Born during a period when African Americans had few opportunities, William Clifford nevertheless distinguished himself through hard work, education, and political leadership. A native of Cleveland, Clifford worked for seven years for the Woodruff Palace Car Company. In 1886, he married Carrie Williams; the couple later had two children. In 1888, he took a job in the county clerk's office and soon was promoted to cost clerk, thus becoming the highest-ever paid black man in local, county, and state government.
He held various offices in the Republican Party, served as assistant sergeant-at-arms at the 1896 and 1900 Republican National Conventions, and served two terms in the Ohio House of Representatives. Along with Representative Henry Clay Smith, Clifford submitted an anti-lynching bill in 1894, but because of some division among African American supporters, the measure did not pass until the following General Assembly. In January, 1898, Clifford helped shape American political history by casting the deciding vote in the election of Marcus A. Hanna to the U.S. Senate. Hanna formed a powerful political machine that influenced American law and policy for decades.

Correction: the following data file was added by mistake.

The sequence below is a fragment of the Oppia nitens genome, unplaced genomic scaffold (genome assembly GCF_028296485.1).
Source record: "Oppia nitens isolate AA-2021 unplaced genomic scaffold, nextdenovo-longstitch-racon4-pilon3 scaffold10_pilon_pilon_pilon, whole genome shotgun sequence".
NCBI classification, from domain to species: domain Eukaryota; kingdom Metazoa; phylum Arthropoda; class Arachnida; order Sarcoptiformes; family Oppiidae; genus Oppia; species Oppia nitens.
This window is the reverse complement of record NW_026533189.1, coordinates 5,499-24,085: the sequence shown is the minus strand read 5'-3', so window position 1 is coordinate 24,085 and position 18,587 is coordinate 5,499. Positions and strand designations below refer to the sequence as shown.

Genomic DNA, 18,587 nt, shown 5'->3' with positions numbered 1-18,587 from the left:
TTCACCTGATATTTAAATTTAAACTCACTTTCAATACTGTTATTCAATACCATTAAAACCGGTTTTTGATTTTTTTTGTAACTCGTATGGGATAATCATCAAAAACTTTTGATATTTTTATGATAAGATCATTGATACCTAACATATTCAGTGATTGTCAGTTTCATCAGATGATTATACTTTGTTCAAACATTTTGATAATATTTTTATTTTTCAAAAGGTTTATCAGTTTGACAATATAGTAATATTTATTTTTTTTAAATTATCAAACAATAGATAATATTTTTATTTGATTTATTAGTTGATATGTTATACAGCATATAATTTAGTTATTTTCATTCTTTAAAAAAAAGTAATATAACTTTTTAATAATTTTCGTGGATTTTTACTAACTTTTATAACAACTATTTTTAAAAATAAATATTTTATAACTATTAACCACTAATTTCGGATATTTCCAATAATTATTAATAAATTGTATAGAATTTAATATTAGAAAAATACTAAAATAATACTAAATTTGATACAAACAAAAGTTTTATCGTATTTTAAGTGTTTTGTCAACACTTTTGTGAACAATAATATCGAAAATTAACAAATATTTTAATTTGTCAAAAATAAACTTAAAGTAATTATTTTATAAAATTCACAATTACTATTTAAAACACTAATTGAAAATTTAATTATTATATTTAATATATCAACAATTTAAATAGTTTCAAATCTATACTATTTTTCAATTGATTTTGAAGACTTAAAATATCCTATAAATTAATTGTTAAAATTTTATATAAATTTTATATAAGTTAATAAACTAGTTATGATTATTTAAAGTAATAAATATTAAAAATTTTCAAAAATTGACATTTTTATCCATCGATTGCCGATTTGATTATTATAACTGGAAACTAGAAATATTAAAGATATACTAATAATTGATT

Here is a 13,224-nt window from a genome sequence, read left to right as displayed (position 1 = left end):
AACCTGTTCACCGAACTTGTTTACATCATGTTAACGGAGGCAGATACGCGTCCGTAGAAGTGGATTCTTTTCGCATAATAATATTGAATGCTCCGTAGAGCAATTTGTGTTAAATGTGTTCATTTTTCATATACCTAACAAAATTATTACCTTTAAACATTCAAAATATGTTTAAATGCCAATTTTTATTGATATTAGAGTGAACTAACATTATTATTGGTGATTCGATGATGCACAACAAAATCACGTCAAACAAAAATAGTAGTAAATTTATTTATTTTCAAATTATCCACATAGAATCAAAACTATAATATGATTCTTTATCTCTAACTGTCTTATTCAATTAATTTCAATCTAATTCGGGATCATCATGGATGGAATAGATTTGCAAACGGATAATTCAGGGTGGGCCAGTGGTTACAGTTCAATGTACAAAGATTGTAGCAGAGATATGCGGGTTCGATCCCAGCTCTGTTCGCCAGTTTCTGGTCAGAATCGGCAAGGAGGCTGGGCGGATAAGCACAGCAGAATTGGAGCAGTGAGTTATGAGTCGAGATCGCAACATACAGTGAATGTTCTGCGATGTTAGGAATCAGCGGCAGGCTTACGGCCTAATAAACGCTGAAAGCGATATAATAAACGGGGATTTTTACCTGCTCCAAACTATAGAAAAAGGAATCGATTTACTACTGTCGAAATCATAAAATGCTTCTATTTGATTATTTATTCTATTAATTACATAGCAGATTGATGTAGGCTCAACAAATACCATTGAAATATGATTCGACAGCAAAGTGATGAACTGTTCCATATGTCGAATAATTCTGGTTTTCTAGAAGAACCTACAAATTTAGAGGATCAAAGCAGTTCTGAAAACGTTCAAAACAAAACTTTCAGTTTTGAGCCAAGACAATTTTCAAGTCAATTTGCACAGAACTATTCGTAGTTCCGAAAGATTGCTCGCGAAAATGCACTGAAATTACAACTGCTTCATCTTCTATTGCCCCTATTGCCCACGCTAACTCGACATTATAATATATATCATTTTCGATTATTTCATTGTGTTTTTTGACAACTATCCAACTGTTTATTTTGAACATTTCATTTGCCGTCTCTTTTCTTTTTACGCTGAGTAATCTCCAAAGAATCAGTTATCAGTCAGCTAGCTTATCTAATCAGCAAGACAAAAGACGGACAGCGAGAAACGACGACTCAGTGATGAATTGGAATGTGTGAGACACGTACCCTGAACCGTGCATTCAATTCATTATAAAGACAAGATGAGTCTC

In 1902, Clifford graduated from Cleveland Law School. In 1908, he was appointed to a position in the auditor's office at the War Department in Washington, DC, a position he held until his death. Representative Clifford is buried in Woodland Cemetery.